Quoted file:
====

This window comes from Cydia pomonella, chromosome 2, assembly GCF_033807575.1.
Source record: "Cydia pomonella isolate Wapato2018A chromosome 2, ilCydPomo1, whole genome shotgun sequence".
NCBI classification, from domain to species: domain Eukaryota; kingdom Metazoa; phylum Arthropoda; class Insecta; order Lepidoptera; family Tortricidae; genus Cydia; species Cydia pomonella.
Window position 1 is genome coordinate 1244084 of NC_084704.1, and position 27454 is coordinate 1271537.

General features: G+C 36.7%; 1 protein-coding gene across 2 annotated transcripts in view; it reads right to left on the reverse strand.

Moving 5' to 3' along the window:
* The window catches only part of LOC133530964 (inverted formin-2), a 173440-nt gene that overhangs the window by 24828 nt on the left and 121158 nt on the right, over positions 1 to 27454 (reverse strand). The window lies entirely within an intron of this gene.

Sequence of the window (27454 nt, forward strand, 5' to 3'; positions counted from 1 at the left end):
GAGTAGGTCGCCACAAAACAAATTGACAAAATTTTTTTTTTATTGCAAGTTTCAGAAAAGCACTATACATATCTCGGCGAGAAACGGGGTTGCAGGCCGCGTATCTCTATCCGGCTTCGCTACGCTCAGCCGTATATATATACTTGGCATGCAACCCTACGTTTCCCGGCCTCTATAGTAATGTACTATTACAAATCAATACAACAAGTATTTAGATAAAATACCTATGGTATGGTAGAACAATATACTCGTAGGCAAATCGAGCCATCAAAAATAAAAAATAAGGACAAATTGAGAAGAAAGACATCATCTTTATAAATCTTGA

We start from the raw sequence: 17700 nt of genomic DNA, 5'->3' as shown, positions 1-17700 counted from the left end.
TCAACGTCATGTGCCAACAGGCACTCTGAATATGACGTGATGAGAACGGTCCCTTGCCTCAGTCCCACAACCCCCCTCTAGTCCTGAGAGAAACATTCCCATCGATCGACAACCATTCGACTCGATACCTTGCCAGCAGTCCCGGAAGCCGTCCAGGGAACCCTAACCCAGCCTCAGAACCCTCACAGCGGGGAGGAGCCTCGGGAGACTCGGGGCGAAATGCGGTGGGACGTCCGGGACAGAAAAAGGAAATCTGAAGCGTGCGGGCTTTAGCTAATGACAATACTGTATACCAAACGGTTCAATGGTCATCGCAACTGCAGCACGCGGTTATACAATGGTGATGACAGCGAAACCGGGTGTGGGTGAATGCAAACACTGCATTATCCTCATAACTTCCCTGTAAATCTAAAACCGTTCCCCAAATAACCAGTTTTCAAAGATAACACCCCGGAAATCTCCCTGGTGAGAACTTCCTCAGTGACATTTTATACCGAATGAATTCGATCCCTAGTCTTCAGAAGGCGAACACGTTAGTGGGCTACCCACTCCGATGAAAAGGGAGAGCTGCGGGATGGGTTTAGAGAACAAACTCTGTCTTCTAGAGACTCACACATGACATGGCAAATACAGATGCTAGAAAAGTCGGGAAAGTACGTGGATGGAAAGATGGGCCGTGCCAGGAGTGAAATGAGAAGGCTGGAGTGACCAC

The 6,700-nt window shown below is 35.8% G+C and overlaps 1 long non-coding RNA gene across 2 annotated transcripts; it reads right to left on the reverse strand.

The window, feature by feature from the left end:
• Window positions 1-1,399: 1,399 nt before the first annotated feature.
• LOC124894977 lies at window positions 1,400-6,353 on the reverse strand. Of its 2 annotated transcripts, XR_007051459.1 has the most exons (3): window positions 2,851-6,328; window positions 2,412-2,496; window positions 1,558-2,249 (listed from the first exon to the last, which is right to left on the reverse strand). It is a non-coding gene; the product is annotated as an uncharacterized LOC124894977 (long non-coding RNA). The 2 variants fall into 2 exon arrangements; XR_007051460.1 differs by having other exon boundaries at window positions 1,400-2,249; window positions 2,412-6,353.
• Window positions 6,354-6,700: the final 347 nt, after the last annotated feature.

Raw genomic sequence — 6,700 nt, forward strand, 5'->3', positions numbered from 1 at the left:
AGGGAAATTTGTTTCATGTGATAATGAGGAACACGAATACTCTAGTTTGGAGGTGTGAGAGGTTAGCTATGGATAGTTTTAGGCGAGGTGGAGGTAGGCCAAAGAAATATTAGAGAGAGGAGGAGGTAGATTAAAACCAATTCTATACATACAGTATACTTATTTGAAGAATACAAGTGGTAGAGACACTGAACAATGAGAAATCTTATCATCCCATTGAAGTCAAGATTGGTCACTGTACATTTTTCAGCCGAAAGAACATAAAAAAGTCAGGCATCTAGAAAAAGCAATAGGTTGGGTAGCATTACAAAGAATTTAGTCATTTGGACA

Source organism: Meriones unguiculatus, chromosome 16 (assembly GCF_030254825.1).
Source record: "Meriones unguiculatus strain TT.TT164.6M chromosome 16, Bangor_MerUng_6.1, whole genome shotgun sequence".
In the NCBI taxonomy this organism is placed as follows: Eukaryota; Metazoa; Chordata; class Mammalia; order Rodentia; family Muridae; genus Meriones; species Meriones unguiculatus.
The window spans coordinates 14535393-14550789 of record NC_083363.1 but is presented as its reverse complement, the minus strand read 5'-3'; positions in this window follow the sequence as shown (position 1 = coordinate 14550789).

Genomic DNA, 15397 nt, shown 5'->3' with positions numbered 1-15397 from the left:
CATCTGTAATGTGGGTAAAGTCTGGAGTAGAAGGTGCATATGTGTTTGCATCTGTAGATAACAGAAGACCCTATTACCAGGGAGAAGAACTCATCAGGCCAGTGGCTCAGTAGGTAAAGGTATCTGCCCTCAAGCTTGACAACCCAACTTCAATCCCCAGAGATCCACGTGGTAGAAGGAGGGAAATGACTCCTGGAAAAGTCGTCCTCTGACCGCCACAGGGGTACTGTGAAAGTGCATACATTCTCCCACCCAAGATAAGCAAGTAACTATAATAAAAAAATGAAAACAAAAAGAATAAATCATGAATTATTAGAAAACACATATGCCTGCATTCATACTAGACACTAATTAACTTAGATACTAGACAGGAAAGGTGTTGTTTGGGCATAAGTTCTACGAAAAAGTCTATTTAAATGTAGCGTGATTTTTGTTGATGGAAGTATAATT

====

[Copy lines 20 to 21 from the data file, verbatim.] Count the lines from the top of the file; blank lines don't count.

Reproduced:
Source record: "Meriones unguiculatus strain TT.TT164.6M chromosome 16, Bangor_MerUng_6.1, whole genome shotgun sequence".
In the NCBI taxonomy this organism is placed as follows: Eukaryota; Metazoa; Chordata; class Mammalia; order Rodentia; family Muridae; genus Meriones; species Meriones unguiculatus.